Race you to the bottom

The difficult political problems that the U.S. faces are unlike any in recent history. Yet the response to these problems has been not new approaches, but reliance on familiar ideologies. This has had the effect of cutting political discourse off from the real world and making it more and more partisan.
To take one example, the response by the left and right to the threat of Islamic-fundamentalist terrorism against the West:
• The right (and the current administration) has tried to solve the problem by treating the threat as if it were the geopolitics of the cold war; the projection of American power and culture as the answer. But this has only made more real the claims of the terrorists, that the U.S. is an imperialist bully. Bizzarely, it is claimed that our war on Iraq protects our freedom, but no military victory is possible against a culture of terror.
[11/20: George Will himself provides a example of this thinking in a speech to the Manhattan Institute (as reported by Mickey Kaus); “In the Q & A session following his talk, he said his solution [to the threat of terrorists possessing weapons of mass distruction] was to restore the traditional monopoly of sovereign nations over the means of violence, and then to respect those sovereign nations.”]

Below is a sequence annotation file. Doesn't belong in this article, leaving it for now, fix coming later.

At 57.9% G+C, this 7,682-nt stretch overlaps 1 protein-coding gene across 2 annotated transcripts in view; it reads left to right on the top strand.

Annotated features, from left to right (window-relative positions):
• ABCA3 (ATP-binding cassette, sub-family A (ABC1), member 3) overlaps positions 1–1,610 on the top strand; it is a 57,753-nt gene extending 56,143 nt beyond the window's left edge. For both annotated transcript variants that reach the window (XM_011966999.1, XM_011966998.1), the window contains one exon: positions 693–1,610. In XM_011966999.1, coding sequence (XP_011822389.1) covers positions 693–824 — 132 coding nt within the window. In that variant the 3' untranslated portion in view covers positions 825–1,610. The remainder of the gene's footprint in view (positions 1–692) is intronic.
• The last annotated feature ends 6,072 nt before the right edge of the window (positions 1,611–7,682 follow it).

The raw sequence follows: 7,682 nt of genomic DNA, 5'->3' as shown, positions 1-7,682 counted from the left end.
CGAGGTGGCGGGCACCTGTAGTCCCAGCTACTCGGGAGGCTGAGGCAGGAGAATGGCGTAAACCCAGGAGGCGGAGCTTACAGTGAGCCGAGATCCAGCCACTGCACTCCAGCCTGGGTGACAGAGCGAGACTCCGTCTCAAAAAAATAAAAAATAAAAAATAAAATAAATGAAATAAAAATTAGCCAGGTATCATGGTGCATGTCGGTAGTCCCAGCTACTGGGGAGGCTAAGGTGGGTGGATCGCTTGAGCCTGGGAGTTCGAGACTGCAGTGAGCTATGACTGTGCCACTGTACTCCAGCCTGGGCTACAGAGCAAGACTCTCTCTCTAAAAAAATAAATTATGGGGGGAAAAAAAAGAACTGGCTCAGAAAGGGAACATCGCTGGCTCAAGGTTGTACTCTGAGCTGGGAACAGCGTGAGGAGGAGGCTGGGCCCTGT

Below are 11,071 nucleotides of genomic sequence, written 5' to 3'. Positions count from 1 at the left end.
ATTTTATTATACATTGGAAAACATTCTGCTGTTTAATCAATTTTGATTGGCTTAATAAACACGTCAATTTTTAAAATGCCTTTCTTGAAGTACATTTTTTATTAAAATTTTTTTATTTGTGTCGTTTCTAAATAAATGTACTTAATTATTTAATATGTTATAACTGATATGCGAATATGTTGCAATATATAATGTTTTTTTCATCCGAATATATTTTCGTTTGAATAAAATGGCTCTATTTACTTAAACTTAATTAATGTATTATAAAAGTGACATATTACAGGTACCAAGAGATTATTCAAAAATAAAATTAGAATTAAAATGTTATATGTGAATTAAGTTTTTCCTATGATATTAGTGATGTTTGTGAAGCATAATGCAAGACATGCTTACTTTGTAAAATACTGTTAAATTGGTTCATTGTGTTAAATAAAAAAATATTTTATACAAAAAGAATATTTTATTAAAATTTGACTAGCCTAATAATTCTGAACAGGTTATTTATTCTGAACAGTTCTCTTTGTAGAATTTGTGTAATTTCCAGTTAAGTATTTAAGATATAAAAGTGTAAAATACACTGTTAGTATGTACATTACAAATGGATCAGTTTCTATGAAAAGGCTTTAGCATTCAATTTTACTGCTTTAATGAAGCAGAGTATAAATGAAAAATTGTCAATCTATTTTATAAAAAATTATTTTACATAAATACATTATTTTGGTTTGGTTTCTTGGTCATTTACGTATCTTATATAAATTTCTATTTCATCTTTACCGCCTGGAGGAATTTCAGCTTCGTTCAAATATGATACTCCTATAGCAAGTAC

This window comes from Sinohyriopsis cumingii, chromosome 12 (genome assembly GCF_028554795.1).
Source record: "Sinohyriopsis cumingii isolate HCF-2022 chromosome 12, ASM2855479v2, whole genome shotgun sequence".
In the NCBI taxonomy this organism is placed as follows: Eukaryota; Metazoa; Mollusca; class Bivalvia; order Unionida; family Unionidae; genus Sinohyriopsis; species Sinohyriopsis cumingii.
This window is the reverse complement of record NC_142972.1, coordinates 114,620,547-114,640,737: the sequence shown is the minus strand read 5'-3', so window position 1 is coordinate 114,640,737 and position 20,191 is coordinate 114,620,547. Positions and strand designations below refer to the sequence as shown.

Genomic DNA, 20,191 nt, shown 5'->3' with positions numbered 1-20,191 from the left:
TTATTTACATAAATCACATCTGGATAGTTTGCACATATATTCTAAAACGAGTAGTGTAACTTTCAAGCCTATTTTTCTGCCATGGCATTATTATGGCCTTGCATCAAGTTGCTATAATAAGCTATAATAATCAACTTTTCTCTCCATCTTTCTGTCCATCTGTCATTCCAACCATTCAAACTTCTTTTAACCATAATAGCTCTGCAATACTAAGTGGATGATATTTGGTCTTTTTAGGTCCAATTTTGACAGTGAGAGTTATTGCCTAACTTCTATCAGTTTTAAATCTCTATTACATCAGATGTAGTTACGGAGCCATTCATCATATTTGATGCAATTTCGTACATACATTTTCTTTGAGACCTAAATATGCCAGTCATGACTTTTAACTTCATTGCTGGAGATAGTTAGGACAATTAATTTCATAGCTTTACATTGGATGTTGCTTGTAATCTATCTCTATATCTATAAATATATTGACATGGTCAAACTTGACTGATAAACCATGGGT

• The left, uncomfortable with the application of power, has come up empty, besides vague hopes of addressing root causes of terror. It seems to believe that principled opposition is enough, and has no plan that will ensure the security of Americans. The left is certainly very well meaning and would be unlikely to make the mistakes of the current administration, but it presents no alternative plan for addressing the treacherous situations that the U.S. alone faces.
Reading the newspapers and watching the TV, partisans for either side ignore either the failure of the Iraq war to make us safer (and call any such claim ‘treason’) or the emptiness of Democratic politics, which seems to boil down to hoping that things go badly in Iraq and in the U.S. economy, then complaining about it (that, and calling the president a ‘terrorist’). The rhetoric on both sides has become so strident because it no longer needs to be connected to facts or solutions, only to perceived tactical advantage. Partisans can yell and scream and call each other liars, because pretty much everything that is said is not going to solve any actual problems anyway.
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